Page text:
If you're looking for the traditional appeal of brick siding and your home currently has vinyl, you may want to consider replacing it with brick veneer. Brick veneer is a thin layer of brick that's attached to the wooden frame of your home. Since the brick is thin, it doesn't weigh very much — this makes it possible to swap out vinyl siding for brick veneer without making significant structural changes to your home in order to support the added weight.
Brick exteriors have a traditional appeal, which tends to make them more aesthetically attractive than vinyl exteriors. However, the benefits of brick veneers go further than aesthetics. Below, you'll learn about four additional benefits of replacing your existing vinyl siding with brick veneer.
1. More Durable
Even though the brick layer used in brick veneer siding is thin, it's still quite durable. Vinyl siding is much more susceptible to impact damage. Hail, in particular, can create deep gouges in vinyl, and you'll need to replace all of the damaged panels in order to restore the appearance of your home's exterior. When you swap out your existing vinyl siding for brick veneer, you're making the exterior of your home much more durable — with brick, you decrease the chance that you'll need to make repairs.
2. Not Susceptible to Warping or Fading
Vinyl doesn't resist heat very well, either. High heat can cause vinyl panels to warp and buckle. Very high temperatures can even melt vinyl siding. In fact, a rising problem with vinyl siding is the increasing prevalence of energy-efficient windows that have a low-emissivity coating applied to them. These coatings are very good at reflecting heat from the sun, which makes the window more energy-efficient. Unfortunately, that reflected heat has to go somewhere, and if the light shines on vinyl siding, it can cause it to melt. Brick resists heat very well, so you'll never encounter this problem with brick veneer siding.
Sunlight also causes vinyl siding to fade, since ultraviolet light causes the paint to slowly degrade. While vinyl manufacturers add ultraviolet inhibitors to paint, it will still fade over time. This commonly causes uneven coloration in your home's exterior, as different sections receive varying amounts of sunlight — the ones that are exposed to more sun will fade more quickly than the other sections. Brick veneer siding doesn't fade in sunlight, so your home's exterior will always stay the same, even color.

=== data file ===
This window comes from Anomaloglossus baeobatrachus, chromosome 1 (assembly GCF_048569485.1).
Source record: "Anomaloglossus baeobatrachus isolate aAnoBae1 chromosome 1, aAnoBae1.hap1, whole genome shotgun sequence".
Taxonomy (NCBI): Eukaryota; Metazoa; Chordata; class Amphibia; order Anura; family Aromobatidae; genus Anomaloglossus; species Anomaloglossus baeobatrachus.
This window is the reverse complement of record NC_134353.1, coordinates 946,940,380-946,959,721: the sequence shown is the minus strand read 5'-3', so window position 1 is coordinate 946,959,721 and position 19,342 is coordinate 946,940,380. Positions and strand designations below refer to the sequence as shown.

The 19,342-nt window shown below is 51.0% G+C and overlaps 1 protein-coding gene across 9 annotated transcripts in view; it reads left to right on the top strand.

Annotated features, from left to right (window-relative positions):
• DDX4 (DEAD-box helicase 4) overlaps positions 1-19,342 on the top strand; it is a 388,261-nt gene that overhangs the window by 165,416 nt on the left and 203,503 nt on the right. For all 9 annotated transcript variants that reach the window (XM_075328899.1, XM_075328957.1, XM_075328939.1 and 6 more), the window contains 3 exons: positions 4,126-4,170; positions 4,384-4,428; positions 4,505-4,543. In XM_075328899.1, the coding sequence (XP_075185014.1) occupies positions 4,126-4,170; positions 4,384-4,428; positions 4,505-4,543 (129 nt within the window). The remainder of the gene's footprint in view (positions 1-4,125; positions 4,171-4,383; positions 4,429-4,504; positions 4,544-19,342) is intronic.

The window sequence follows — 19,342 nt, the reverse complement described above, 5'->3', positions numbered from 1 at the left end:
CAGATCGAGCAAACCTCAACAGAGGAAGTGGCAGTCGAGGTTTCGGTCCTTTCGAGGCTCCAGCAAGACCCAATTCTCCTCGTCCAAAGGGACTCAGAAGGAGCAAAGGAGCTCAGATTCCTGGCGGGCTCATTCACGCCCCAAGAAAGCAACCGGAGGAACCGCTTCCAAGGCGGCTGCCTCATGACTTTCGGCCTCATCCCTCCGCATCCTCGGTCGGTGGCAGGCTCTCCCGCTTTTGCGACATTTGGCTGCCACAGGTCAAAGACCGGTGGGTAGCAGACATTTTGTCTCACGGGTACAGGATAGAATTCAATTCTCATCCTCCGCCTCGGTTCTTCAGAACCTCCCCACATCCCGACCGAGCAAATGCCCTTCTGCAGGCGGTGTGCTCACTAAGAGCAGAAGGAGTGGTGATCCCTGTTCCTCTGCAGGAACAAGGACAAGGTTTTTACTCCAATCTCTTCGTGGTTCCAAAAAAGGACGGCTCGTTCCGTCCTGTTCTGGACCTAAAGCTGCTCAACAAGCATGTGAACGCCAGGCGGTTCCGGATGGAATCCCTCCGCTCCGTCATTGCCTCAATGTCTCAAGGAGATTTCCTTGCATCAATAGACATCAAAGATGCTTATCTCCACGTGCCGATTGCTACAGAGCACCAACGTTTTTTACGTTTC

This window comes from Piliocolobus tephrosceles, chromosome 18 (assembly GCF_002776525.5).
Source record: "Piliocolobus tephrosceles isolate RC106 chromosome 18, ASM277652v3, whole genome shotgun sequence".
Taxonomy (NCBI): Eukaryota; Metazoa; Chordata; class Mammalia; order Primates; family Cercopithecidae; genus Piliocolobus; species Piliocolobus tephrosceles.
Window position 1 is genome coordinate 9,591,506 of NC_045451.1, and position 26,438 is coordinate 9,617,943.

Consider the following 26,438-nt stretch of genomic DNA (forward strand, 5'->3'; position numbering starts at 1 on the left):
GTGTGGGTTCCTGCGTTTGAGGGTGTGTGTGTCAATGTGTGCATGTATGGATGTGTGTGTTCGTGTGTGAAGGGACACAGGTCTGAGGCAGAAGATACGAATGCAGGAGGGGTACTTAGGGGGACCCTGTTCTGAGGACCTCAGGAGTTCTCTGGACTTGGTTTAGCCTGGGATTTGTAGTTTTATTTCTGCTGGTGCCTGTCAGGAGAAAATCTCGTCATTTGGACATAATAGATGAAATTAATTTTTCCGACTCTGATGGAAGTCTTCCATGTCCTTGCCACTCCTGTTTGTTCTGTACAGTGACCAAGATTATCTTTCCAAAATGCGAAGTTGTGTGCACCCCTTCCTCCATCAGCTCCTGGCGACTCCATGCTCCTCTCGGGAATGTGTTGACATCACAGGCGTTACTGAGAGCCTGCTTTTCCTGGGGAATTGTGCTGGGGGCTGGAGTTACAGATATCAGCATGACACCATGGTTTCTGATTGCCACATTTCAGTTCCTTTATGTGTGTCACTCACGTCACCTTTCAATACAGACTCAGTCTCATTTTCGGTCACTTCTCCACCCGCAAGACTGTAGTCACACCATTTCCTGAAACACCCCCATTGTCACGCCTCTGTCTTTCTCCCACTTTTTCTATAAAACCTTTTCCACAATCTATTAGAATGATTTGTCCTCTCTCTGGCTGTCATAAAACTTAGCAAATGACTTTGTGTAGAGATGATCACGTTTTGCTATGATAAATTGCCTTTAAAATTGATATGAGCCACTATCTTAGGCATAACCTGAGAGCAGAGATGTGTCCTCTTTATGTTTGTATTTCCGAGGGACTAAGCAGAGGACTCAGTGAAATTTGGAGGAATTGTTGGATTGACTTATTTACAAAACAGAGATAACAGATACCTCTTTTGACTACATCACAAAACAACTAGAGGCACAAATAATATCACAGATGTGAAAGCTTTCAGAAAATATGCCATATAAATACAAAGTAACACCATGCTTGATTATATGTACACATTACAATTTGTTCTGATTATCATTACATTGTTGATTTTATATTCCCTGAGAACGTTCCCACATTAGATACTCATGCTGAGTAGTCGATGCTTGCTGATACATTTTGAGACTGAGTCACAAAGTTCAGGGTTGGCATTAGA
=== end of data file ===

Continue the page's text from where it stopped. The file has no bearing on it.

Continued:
3. Easier to Keep Clean
Rust stains from sprinkler water, grass stains, and pollen stains can all build up on vinyl siding. While it's easy to clean vinyl siding, you'll need to do it fairly often in order to keep it looking pristine. Brick doesn't take up stains as easily as vinyl, which means that it will continue to look great even with infrequent cleaning.
4. More Energy-Efficient
Finally, replacing your vinyl siding with brick veneer will increase your home's energy efficiency by improving exterior insulation. Brick veneer is installed with an air gap between the brick and your home's wooden structural framing. Brick is porous, so the air gap is necessary to prevent moisture from seeping through the brick and draining into the wooden frame of your home. The air gap has the additional effect of improving insulation, as it adds an extra barrier between the temperature of the wooden frame of your home and the outside air.
With brick veneer's increased durability, ease of maintenance, and improved energy efficiency, there are more reasons to replace your vinyl siding with it than simply its aesthetic appeal. If you're thinking about swapping out your current siding with brick veneer, contact a siding installation contractor in your area who has experience working with brick — it's more complicated to install than other types of siding due to the grouting and leveling required, so you'll want to find a contractor with ample experience.